The Alabama Department of Public Health told NBC News on Friday that the ventilator rationing plan, which was drafted in 2009 and updated in 2010, offers guidance for providers having to make difficult decisions in the event of a public health emergency.
“When there are two or more patients needed to be placed on a ventilator and there is only one ventilator available, a tough choice has to be made and this document was solely intended as a tool for providers in making those hard choices,” the department said.
Having lung cancer doesn’t necessarily mean that you are more susceptible to the coronavirus (COVID-19), Dr. Karen Reckamp, director of the Division of Medical Oncology at Cedars-Sinai, tells SurvivorNet.
“This is such a chaotic time. And trust me, we are all worried about those on the front line. My heart goes out to the medical professionals right now,” says Feldman. “They are risking their own lives, emotionally, talk about PTSD, it is crazy.”
And if she were actively dying, Feldman adds, she’d be “the first” to offer her ventilator to someone who could survive. The problem, she says, is that patient-care will now be determined by a diagnosis on paper — not by the quality of an individual life or the promise provided by a successful treatment plan.
“I’m 50 and healthy, my lung function is great. But if someone saw on paper ‘metastatic lung cancer, Stage 4A,’ my life would not be considered long enough to save. This is wartime triage, And, I get it, we’re not going to pass the triage test. But I’m not dying right now — I’m raising my kids.”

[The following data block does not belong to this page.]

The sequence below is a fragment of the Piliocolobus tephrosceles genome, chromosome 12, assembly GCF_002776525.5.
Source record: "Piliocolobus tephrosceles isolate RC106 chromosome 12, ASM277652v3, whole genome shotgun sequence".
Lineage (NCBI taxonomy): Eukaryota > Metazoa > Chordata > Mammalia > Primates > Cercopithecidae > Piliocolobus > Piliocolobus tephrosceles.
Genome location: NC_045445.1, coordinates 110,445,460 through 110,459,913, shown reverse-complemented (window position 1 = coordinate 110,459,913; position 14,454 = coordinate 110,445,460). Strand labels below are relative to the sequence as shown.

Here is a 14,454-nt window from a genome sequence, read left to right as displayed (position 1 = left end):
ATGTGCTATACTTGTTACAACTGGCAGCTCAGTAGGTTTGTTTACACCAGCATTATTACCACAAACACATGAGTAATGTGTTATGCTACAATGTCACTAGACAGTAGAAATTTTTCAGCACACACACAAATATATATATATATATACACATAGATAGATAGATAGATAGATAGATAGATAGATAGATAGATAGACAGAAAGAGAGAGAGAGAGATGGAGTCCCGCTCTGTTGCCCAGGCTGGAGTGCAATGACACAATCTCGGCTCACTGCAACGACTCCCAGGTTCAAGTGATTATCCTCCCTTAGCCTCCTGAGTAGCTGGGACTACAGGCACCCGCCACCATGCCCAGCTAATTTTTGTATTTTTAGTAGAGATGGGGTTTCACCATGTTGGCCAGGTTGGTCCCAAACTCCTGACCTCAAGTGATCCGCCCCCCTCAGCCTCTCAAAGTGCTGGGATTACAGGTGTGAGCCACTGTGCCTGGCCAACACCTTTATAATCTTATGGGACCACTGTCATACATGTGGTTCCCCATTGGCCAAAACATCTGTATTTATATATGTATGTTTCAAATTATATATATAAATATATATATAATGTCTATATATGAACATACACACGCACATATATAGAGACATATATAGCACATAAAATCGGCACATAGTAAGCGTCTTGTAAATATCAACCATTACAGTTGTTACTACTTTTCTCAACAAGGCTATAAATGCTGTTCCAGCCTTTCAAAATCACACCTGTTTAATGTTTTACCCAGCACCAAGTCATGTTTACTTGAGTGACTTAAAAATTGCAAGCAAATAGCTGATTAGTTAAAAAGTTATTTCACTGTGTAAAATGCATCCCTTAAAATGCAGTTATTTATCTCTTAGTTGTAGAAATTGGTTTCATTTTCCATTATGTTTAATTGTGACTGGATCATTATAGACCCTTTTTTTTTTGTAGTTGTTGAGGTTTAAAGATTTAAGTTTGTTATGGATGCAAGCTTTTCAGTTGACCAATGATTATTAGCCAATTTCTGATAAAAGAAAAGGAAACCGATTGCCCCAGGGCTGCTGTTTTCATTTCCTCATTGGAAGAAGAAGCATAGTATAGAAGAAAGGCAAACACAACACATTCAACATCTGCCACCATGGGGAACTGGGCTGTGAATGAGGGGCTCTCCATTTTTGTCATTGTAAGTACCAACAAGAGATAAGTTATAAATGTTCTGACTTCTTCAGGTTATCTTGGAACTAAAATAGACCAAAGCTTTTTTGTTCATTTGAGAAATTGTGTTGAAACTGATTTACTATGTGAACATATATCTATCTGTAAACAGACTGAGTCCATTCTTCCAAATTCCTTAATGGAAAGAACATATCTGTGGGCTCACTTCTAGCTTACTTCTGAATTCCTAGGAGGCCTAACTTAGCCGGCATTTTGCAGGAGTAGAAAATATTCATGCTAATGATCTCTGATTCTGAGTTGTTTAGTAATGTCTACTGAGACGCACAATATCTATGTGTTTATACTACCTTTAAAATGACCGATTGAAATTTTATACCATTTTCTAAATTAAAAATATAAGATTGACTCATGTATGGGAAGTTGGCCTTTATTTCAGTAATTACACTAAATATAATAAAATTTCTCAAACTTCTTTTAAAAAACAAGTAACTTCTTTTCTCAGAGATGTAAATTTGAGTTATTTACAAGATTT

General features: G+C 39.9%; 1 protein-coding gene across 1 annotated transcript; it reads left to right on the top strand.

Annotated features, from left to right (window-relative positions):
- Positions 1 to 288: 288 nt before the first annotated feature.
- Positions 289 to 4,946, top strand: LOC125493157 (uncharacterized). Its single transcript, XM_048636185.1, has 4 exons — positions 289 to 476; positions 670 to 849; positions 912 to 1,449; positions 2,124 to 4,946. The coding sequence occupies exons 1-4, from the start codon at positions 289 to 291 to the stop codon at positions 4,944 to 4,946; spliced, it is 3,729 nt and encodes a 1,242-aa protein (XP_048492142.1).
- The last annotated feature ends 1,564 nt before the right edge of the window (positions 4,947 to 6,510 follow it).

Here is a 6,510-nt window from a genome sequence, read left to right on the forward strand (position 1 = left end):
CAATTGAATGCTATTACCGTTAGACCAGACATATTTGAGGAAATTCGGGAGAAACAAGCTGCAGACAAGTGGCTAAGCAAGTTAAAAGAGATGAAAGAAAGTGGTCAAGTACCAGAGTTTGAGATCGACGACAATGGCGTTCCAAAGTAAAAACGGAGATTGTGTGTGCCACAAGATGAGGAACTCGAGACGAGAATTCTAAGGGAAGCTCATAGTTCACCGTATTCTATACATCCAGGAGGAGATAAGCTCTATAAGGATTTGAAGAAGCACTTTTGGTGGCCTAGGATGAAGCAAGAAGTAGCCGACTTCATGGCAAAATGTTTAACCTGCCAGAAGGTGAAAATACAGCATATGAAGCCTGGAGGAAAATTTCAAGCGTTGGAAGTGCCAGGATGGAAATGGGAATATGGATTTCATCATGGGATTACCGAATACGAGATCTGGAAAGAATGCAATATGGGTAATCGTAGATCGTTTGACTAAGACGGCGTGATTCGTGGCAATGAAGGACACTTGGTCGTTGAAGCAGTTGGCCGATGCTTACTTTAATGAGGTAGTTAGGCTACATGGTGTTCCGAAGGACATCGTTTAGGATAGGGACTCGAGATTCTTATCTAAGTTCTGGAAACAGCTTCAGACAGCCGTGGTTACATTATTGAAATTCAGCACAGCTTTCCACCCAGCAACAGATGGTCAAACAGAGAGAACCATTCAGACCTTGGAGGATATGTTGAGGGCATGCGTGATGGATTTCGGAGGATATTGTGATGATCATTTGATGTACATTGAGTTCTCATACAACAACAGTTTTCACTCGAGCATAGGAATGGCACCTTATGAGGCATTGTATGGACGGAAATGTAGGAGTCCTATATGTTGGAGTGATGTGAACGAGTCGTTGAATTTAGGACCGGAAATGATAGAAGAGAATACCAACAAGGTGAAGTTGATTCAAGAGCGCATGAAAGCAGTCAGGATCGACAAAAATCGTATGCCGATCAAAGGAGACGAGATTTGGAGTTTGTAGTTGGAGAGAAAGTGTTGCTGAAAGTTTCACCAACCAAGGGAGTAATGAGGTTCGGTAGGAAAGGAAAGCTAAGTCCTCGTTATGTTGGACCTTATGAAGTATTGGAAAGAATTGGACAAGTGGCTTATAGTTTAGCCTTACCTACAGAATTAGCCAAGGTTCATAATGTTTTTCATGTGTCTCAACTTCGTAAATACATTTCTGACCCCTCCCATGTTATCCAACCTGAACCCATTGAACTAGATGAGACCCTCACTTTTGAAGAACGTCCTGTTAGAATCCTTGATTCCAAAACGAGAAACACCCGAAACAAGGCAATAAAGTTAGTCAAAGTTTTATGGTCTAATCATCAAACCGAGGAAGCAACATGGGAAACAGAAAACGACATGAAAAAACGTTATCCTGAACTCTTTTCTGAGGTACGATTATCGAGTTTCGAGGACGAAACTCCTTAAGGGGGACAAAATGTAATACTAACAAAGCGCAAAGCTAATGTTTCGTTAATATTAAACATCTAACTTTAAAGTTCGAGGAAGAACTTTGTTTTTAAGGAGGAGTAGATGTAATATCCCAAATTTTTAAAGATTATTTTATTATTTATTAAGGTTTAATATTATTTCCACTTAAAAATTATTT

How Can Cancer Patients Respond?
First, take every precaution to avoid infection with the coronavirus, she says.
But if COVID-19 treatment becomes necessary, “contact your oncologist,” Feldman advises, “let them know what hospital you’re going to, so they can advocate for you with the emergency physicians.”
Revisit your Do Not Resuscitate orders. “A lot of cancer patients have DNRs, I have one. Should we revoke a DNR in light of the virus?” Feldman says yes. “If the cancer is killing you, you’re not coming off of the ventilator at the end of life. But with COVID-19, you can survive. You have a chance.”
As cancer screenings and treatments are delayed, it’s creating anxiety,” Feldman notes. “And the doctors who are telling patients to wait, don’t even have the time to explain that it’s okay to wait. But sometimes, it’s okay medically, to wait a month or so. People imagine that a one-centimeter tumor will grow to the size of a basketball. But nothing is going to grow that fast. Especially at stage 1, you can put a lot of surgeries off for a month or two.”